A California water treatment company has announced a chemical it was using for the first time led to an explosion that sent dozens to nearby hospitals in November.
Emergency responders originally could not identify the substance, some 1,000 gallons of which was spilled onto an agricultural area near Santa Paula, about an hour northwest of the Los Angeles area.
This week, however, the Santa Clara Waste Water Company said sodium chlorite had mixed with residential sewage. Local environmental officials said a driver inadvertently vacuumed the chemical into a truck, which then exploded in the early morning hours of Nov. 18 and spread onto nearby farm fields in what's called "The Citrus Capital of the World."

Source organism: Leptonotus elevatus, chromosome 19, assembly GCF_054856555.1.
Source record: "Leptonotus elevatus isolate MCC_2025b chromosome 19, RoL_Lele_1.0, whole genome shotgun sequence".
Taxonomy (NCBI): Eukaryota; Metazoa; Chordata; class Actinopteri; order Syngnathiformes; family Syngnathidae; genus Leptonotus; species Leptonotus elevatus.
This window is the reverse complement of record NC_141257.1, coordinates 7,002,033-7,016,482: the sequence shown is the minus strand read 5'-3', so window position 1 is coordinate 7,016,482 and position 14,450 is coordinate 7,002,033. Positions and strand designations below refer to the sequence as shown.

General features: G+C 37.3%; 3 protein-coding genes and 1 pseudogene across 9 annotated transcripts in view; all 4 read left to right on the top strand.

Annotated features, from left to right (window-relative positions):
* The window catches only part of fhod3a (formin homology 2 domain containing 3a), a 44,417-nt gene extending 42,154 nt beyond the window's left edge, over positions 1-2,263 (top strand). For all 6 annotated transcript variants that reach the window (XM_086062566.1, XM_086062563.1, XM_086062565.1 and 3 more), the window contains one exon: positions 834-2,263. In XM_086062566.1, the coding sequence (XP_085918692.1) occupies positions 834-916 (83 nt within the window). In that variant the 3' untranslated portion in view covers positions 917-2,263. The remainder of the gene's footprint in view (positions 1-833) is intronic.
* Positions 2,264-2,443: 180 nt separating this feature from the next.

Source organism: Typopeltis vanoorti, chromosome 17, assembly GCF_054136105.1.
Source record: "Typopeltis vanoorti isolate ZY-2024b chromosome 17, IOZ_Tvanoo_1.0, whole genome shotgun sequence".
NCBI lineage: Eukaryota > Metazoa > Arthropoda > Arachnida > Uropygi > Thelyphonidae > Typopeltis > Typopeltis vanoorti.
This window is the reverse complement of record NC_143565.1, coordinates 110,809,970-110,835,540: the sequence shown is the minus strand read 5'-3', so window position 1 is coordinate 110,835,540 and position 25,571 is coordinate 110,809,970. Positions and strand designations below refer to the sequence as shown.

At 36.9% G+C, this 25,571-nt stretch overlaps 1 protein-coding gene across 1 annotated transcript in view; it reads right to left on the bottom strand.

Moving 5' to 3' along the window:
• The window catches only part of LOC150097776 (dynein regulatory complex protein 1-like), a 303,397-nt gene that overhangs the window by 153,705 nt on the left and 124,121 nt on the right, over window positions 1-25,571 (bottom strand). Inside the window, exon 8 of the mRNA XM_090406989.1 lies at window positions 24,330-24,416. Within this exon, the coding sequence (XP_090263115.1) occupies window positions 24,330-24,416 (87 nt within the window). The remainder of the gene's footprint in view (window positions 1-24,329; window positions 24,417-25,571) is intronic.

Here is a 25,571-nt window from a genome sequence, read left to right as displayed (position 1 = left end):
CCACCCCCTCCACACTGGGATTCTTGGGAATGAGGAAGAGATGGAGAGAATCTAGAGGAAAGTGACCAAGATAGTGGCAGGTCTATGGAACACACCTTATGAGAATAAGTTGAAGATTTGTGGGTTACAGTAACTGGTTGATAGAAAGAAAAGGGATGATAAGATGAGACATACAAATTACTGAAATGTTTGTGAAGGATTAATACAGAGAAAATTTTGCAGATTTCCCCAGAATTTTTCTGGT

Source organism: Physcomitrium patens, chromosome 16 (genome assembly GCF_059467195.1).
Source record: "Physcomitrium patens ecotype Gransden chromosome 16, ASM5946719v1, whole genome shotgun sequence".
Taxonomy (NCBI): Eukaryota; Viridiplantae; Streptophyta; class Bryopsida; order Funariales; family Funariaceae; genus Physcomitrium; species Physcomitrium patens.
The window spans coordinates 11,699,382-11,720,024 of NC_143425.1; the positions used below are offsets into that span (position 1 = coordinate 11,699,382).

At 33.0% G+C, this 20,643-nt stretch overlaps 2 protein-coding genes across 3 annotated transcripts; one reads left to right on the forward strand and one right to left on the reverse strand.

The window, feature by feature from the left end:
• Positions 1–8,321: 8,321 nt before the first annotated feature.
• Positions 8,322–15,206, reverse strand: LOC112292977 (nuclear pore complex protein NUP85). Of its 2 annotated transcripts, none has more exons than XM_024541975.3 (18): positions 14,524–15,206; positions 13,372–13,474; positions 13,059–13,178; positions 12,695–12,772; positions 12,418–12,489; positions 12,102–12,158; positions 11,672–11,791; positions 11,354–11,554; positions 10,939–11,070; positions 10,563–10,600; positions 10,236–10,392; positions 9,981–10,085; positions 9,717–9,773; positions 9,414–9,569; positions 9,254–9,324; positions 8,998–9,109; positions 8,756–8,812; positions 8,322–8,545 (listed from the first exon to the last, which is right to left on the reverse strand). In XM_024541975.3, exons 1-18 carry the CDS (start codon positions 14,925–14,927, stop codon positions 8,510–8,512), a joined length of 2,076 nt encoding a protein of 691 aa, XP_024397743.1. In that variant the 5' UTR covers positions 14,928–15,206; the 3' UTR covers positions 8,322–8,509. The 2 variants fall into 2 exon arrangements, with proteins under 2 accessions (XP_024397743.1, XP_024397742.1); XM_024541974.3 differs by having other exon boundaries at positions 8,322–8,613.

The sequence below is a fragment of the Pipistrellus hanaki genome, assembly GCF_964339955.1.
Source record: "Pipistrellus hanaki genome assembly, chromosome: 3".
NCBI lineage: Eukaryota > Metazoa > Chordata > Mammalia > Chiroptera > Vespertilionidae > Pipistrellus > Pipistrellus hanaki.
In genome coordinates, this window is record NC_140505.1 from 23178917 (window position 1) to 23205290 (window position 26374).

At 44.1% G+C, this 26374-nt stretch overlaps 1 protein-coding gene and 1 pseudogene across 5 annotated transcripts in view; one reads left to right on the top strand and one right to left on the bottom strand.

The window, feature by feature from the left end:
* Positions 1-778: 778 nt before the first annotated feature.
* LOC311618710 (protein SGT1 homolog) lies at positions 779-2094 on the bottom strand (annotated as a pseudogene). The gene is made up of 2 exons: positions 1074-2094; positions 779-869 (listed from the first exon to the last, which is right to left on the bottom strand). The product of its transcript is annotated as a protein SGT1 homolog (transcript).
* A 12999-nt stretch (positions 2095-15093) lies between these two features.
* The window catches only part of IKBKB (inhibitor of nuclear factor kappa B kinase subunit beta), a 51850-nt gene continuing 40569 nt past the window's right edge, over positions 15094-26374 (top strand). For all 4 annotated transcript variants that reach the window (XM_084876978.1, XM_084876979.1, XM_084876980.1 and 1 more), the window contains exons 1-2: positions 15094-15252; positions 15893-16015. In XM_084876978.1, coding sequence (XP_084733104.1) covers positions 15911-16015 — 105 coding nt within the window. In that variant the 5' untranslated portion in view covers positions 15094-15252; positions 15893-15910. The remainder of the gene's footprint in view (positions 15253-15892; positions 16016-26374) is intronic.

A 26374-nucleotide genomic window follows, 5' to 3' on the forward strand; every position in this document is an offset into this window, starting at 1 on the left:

Reports after the explosion said 37 people were treated at hospitals, largely for breathing problems and eye and skin irritation, and that firefighters evacuated areas within a mile of the water plant over concerns about potentially toxic smoke.
Local officials said cleanup of the site has been completed and that the company will stop using similar containers for both chemical and waste storage. The plant remains closed pending a company wastewater agreement with nearby Oxnard, California.